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Title:Critical convergence: the Great Depression and the meshing of Nigerian and British anti-colonial polemic
Author:Ochonu, MosesISNI
Periodical:Canadian Journal of African Studies
Geographic term:Nigeria
Subjects:economic recession
economic policy
colonial administration
External link:https://www.tandfonline.com/doi/abs/10.1080/00083968.2010.9707572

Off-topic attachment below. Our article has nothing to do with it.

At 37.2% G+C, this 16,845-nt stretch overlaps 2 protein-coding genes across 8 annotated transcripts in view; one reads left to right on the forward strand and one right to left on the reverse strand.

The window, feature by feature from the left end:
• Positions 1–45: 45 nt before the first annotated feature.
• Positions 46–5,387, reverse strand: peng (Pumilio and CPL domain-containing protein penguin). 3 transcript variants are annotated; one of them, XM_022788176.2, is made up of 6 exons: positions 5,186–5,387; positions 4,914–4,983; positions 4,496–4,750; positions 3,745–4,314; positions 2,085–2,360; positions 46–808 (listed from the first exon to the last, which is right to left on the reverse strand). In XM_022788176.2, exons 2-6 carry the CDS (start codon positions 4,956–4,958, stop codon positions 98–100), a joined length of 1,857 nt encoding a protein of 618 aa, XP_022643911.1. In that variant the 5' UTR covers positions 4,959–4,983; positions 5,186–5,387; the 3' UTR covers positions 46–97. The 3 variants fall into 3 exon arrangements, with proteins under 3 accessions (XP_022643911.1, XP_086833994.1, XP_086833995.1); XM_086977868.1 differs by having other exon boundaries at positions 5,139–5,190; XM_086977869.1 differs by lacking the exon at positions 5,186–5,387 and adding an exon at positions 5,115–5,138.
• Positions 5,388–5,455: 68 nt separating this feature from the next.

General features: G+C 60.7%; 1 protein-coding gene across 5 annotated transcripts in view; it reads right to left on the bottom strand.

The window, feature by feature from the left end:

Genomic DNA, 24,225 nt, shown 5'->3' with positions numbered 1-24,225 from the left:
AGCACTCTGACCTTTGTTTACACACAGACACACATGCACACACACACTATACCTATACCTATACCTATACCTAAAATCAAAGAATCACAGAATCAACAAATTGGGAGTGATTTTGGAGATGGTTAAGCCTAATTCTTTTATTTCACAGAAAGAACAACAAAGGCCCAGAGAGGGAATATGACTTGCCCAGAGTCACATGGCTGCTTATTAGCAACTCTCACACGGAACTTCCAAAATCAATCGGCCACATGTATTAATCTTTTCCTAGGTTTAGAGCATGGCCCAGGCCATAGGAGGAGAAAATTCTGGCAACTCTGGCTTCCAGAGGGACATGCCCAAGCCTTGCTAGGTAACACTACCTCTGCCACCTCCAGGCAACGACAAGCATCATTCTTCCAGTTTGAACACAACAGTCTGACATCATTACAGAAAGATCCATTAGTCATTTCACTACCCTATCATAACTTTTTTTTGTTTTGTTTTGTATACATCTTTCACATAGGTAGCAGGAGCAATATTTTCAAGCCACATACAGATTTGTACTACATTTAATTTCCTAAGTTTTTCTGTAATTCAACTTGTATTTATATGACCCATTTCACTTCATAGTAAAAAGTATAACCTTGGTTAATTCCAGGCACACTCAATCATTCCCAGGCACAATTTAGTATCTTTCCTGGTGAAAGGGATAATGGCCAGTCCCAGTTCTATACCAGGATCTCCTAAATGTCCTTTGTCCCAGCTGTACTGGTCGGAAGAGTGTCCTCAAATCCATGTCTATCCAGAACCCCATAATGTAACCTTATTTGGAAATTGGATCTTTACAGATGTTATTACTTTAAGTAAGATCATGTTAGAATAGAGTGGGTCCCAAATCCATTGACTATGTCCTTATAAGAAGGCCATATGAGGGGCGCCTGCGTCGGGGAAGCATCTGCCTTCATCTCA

Abstract:This article explores the salient, often ignored, convergence between the discourse of colonizers and the colonized in Africa. Using Nigerian elite criticisms of British colonial handling of the Great Depression of the 1930s, and a similar critique of British colonial economic recovery measures penned by the British colonial statistician in Nigeria, S.M. Jacob, the article contends that, in spite of stylistic and motivational differences, both sets of critics desired similar colonial reforms and were grounded in a common desire to compel British colonialism to fulfill its paternalistic promises to Nigerians during a time of economic crisis. The article argues that the two bodies of anticolonial criticism wittingly or unwittingly sought to salvage colonial enterprise by compelling the colonial State to avert public outrage that might threaten British rule. Although Nigerian critics recognized the imperative of eventual self-government, their critiques and those of Jacob were united in their common conviction that the best way to avert a further discrediting of British colonial rhetoric was for the State to provide relief to Nigeria's economically beleaguered peoples. Both sets of critics desired a colonial system that functioned effectively for the benefit of Nigerians. Bibliogr., notes, ref., sum. in English and French. [Journal abstract]